Despite the high numbers on the Dee Estuary Pintail can often be difficult to see as they spend much of their time out of sight on the edge of Burton and Parkgate Marshes. However, if you go to the right place at the right time you can often get good views:
Any WeBS (Wetland Bird Survey) data in this article should not be used in any way without permission of the WeBS Office. To access official WeBS data please contact the WeBS Secretariat - BTO, The Nunnery, Thetford, Norfolk IP 24 2 PU http://www.bto.org
September Bird News
What a great
month! The Pacific Swift which passed over Red Rocks and
West Kirby on the
16th was obviously the star bird. At least two birders saw it as it passed
quickly over, luckily one of them had previous experience of this species
and has sent a description and sketch into the County Recorder. It is of
course a 'Mega' rarity with only three excepted records for the UK up
until the end of 2004. It is very like our common Swift but with a white
A westerly gale
on the 24th brought in a load of auks past Hoylake Shore - 475 Guillemot,
and 1 Puffin, also 195 Gannet, 255 Common Scoter and a single
Leach's Petrel. The next day the wind blew north-west, and, although it
didn't blow hard or long enough to bring in really good numbers, 16
Leach's Petrels past Hilbre was still good to see. It was a particularly
good day for skuas with Long-tailed, Great and Pomarine all seen along
with the usual Arctics. 30 Arctic Tern and 19 Red-throated Divers off
Hilbre rounded off a good day. By the 27th the wind was blowing from the
north but there were still two Leach's Petrels past
Red Rocks along with
300 Common Scoter and two more Great Skuas. A Grey Phalarope was on the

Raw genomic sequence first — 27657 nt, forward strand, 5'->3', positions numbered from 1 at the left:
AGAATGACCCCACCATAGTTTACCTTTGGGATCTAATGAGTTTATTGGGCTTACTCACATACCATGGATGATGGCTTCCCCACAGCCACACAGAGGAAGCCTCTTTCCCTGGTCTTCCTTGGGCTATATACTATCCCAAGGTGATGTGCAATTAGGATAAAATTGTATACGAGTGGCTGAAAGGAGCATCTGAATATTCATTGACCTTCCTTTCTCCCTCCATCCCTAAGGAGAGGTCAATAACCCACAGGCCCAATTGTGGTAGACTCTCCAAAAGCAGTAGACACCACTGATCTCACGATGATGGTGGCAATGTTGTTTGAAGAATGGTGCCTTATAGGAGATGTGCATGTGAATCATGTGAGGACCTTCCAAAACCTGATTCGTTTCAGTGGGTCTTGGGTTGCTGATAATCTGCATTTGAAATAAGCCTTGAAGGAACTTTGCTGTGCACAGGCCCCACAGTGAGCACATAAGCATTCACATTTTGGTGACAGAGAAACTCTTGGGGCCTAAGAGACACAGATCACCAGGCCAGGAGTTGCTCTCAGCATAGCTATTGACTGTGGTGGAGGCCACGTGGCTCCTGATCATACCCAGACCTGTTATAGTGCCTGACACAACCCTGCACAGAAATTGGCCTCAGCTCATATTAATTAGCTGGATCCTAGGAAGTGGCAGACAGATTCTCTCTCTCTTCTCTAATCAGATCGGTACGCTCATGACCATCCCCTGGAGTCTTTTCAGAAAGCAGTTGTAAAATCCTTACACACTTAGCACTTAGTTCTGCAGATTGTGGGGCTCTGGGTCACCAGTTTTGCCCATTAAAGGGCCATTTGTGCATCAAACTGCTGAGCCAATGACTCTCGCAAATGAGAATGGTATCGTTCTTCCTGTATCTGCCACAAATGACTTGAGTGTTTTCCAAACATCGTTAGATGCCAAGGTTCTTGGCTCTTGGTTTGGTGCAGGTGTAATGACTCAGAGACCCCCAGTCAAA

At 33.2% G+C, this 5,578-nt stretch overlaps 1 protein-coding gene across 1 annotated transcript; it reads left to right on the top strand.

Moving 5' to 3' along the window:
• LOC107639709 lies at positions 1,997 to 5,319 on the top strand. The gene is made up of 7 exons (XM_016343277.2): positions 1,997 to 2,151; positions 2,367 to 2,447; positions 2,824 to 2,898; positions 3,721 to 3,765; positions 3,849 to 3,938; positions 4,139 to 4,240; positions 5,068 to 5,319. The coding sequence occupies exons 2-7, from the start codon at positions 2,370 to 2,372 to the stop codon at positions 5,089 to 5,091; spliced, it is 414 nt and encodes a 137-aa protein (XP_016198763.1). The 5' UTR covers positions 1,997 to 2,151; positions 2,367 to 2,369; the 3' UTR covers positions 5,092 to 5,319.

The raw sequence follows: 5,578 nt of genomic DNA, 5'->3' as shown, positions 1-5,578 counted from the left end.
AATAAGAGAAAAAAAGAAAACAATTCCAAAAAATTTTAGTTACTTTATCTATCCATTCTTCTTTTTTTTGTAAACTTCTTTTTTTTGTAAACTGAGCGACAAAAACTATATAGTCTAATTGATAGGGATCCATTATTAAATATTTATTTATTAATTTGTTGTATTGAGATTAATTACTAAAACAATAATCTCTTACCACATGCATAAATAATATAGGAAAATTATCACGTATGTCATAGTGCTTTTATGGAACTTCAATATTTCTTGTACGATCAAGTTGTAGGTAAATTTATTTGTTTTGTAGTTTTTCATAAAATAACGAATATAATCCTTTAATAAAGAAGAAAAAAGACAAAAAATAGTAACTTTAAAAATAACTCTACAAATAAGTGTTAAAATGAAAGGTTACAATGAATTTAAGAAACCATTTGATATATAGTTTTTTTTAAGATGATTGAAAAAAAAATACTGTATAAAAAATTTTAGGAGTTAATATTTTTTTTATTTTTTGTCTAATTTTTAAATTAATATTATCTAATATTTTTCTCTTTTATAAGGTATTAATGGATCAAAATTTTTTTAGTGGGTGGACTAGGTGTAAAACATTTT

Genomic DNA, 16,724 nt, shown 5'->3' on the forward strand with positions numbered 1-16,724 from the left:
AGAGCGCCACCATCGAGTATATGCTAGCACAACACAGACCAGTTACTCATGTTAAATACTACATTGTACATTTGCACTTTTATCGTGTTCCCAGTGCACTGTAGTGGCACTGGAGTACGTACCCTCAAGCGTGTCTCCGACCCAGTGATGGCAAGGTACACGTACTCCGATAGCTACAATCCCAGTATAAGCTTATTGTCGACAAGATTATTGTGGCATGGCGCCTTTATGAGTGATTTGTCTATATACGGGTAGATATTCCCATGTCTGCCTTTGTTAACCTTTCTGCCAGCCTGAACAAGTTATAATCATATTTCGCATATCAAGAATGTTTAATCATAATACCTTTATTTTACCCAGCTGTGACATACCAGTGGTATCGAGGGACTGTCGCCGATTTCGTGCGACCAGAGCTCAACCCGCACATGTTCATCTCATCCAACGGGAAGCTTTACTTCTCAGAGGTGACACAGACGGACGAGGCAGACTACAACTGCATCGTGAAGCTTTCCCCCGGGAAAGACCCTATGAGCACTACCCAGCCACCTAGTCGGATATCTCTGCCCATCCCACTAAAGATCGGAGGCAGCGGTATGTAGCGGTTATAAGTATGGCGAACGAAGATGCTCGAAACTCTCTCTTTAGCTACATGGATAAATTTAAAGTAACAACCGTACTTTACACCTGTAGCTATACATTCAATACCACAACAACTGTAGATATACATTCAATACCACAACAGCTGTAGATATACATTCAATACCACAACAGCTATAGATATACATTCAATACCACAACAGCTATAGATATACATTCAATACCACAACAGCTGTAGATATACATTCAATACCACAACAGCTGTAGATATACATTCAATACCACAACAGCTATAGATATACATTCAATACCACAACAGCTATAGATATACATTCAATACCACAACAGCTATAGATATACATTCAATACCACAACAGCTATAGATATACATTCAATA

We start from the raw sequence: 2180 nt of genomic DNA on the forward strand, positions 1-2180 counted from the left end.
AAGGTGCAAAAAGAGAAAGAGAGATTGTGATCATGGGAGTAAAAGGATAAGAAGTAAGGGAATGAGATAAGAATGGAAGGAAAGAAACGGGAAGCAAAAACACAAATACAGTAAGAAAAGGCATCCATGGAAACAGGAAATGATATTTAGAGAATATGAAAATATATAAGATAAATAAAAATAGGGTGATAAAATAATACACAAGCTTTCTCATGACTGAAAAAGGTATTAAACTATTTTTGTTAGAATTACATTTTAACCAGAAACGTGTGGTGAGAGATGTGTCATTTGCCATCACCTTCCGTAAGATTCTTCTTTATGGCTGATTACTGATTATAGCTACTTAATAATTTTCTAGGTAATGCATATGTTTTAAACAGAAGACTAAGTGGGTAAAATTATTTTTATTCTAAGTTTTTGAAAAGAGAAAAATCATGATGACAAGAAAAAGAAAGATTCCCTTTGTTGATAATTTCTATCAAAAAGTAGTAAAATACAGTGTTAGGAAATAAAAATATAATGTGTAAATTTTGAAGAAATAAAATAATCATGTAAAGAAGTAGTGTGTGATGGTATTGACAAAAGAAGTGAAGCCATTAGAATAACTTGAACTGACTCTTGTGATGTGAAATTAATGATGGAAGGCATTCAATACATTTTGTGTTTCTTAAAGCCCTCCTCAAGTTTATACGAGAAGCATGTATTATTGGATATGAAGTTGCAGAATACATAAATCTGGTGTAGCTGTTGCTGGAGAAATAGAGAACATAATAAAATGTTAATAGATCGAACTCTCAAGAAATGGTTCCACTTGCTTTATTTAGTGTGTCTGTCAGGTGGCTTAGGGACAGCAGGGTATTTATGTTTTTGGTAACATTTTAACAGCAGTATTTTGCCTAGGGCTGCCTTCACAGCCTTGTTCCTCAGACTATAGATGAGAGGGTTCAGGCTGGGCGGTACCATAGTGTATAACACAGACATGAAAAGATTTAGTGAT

sea off Hilbre on the 28th and was still there at the end of the month. On
the 29th there were reports of two Grey Phalaropes and two Velvet Scoters
off Red Rocks. On the same day there was a remarkable 21 Shag off
a record high count for Cheshire and Wirral. Also on the 29th 118 Great
Crested Grebes off Meols was an excellent
What to expect in October
Although September is usually the best month for
Leach's Petrel, an October north-west gale can still bring good numbers
in, along with all four species of Skuas, Sabine's Gull etc. Sea watching
may also bring views of some of the rarer divers and grebes.
Many thanks go to Colin Schofield, Colin Davies, James Armstrong, Richard Steel, Paul Vautrinot, Steve Oakes, David Esther, Andrew Wallbank, Stuart Taylor, Ian Emmitt, Mike Hart, David Haigh, David Harrington, Phil Woollen, Allan Conlin, Dave Wild, Leon Castell, Steve Round, Steve Williams, Chris Butterworth, Jane Turner, Charles Farnell, Mark Gibson, Paul Shenton, Mike Baron, Gilbert Bolton, John Tubb, Damian Waters, Stephen Ainsworth, Mark O'Sullivan, John Kirkland, Mark Turner, Nigel Grice, Mark Smith, Pete Button, David Hinde, Katie Barrett, Tim Melling, William Haworth, Jason Stannage, Colin Wells, Clive Ashton, Michael Coe, Keith Hopwood, Steve Wrigley, Trevor Heath, Margery Griffin, Martin Kelly, Kevin Smith, Dave Burt, John Atkinson, rob Chapman, Chris Davies, Andy Thomas, Steven Liston, Ian Dyer, Malcolm Smerdon, the Dee Estuary Voluntary Wardens and the Hilbre Bird Observatory for their sightings during September. All sightings are gratefully received.
Spring Tides (Liverpool),
Forthcoming Events (organised by the
Wirral Ranger Service,
Flintshire Countryside Service and/or the RSPB):
Parkgate High Tides.
Saturday 13th October, 11.00am
Sunday 21st.October, 3:00pm.
Parkgate Raptor Watch RSPB Dee Estuary Reserve.
Saturday 27th October 2007, 10:00am - 3:00pm.
Sunday 18th November, 2.00pm.
Parkgate Raptor Watch RSPB Dee Estuary Reserve.
Sunday 25th November, 9.30am Start, Wader Watch at Kings Gap,
NOTE: Many of these forthcoming events are extracted from the 'Birdwatchers Diary 2007', which covers both the Dee and Mersey regions. Hard copies available from the visitor centre at Thurstaston, Wirral Country Park 0151 648 4371.
All material in this newsletter, and indeed the whole web site, has been written by myself, Richard Smith, unless specified.